Why and How we are using Scala at journi

Last year we started building our web/mobile startup journi (called miavia back then), and I considered 3 different backend languages before finally settling on Scala:

  1. PHP. I didn’t want to continue working with a language that had grown into a monstrosity.
  2. C# .NET. Solid, stable language with functional programming features, but I wanted an open source solution instead, because I found Windows Servers less affordable and more difficult to automate than Linux Servers.
  3. Java. The JVM is almost as solid and fast as the .NET CLR, but Java was lagging 5-10 years behind C# in language features.

Enter Scala.

Scala_logoI had worked with Scala in 2010 and found it interesting, but at the time it seemed unusable for production. This had changed when I came across Play Framework 2 in 2013 and found that it was exactly what I needed.

I am not a language advocate, so don’t be surprised that I’m not trying to convince anyone to use Scala. But after 18 months of using Scala we found that:

  • Handling collections and options is very natural and readable, as control flow does not depend on exceptions and generally needs fewer tests.
  • Generally I found it easier to understand and write correct code that uses immutable variables and a functional programming style.
  • As the project grows bigger, we can more easily move forward with changes and refactor things. If the project compiles after a lot of renames, deletions, and so on, we have a lot of confidence that the code is still correct.
  • Scala’s Futures API makes it easy to interface with third party API endpoints while dealing with network timings and exceptions.
  • We use a lot of existing Java libraries. Very little work is needed to integrate with third-party services, because of the existing Java ecosystem.
  • Where performance is needed, you can easily get it. Sometimes, the most readable code does not perform as needed. There are a lot of monitoring tools for Scala out there. They can profile your app in production and give you detailed performance characteristics of your methods.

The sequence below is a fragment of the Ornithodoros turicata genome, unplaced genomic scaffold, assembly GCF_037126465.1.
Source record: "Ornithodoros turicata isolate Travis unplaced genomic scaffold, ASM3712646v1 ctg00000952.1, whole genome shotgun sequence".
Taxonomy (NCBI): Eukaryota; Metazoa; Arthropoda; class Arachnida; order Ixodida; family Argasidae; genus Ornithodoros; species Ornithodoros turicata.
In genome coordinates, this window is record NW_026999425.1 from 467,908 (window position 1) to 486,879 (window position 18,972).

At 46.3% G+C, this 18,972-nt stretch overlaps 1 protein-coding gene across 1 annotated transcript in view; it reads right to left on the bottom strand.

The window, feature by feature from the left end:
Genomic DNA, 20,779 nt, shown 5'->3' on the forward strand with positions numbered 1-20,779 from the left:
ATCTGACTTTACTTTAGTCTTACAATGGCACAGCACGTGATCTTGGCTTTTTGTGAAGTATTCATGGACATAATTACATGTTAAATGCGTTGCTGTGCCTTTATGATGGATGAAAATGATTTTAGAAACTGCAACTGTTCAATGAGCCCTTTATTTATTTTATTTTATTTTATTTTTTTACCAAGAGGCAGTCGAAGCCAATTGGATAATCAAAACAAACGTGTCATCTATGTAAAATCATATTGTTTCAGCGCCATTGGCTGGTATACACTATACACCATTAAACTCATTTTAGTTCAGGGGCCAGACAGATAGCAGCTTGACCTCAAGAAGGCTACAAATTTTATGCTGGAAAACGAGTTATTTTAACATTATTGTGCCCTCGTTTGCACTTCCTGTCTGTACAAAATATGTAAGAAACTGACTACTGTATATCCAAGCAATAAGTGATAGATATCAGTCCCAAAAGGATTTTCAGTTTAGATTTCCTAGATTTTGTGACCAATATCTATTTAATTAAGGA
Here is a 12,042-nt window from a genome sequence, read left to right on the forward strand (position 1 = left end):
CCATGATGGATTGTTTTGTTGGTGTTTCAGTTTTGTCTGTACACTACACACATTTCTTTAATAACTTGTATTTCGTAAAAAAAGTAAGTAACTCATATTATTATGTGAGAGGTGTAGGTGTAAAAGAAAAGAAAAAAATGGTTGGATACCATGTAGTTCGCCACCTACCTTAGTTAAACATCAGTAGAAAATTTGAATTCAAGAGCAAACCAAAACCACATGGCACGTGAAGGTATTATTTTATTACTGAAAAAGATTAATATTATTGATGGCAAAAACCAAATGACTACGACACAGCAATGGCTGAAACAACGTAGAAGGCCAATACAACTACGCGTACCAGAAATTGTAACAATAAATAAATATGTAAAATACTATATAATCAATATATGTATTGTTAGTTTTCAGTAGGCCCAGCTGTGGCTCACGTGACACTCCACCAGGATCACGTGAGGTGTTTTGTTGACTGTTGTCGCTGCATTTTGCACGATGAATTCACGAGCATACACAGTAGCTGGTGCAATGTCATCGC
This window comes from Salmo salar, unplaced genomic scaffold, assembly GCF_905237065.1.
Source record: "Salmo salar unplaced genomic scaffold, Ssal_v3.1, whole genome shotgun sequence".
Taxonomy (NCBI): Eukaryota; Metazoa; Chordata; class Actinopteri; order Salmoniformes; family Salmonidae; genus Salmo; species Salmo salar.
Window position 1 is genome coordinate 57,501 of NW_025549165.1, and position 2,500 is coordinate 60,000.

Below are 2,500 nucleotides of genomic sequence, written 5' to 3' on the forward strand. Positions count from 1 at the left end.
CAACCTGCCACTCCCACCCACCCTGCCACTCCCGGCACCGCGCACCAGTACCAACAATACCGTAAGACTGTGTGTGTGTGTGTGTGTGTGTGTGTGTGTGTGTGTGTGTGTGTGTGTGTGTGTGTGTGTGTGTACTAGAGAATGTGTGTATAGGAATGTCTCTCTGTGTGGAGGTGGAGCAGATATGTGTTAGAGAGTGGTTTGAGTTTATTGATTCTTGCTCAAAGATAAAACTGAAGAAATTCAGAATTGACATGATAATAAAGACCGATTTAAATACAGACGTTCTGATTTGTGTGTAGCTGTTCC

scala_pattern_match_memeThis outweighs the disadvantages:

  • In the beginning, newcomers from Java won’t immediately grasp how to use Options and other monads. Learning functional style of programming takes time, especially knowing when to use which paradigm.
  • You need a fast computer in order to have decent compile times. This is only a problem when checking out new code that has a lot of changes. While developing, the incremental compiler is quite fast.

Sometimes, because there are so many stable Java frameworks and new Scala frameworks, you spend more time evaluating which library to pick for basic things like database access. I’m pretty sure this will improve as the community matures.

I get asked quite often why we chose Scala in the backend, so this blog post serves as a reflection on this topic. Feel free to comment if you have more questions :-)

Posted in Play framework, Scala, Startups | 2 Comments

Scala Akka Workshop – Evolving a Robot in an Actor Cluster

It is quite extraordinary what is possible nowadays with a group of interested developers and powerful tools such as Scala and Akka.

Three months ago we had our first Akka Workshop here at the Vienna Scala User Group (VSUG), in which 25 developers participated in a real-time networked programming challenge. They had to compete in the non-zero-sum game of Prisoners Dilemma, which was powered by a central host, and network communication implemented with Akka.

Building an Akka Cluster

In the second workshop I wanted to raise the stakes a bit: what if we could make use of Akka’s clustering features? What if we could develop a cluster and a distributed algorithm on top of that cluster, during a 3 hour workshop? Continue reading

Posted in Akka, Play framework, Scala, Slick | 6 Comments

Play Framework Evolutions with Slick 2.0 Code Generator

The new Slick 2.0 database library comes with a simple code generator that generates Scala code for all your tables so you can quickly start coding against your database. It takes into consideration not only the tables and columns, but also primary keys and foreign key relationships.

Integration with Play Framework Evolutions – No More Boilerplate

So I thought it might be interesting to integrate this code generator with the Play Framework 2.2. Play has an Evolutions Plugin that takes care of database migrations. A basic evolutions file looks like this: Continue reading

Posted in Play framework, Slick, Web Development | Tagged , , , , , | 6 Comments

3 Things Learned from using Akka in a Coding Workshop

Here are 3 learnings from last weeks Akka coding session, in which all participants connected their Actors in order to participate in a Prisoner’s Dilemma competition. Continue reading

Posted in Akka | Tagged , , , | 4 Comments

Scala coding competition: Akka and the Prisoner’s Dilemma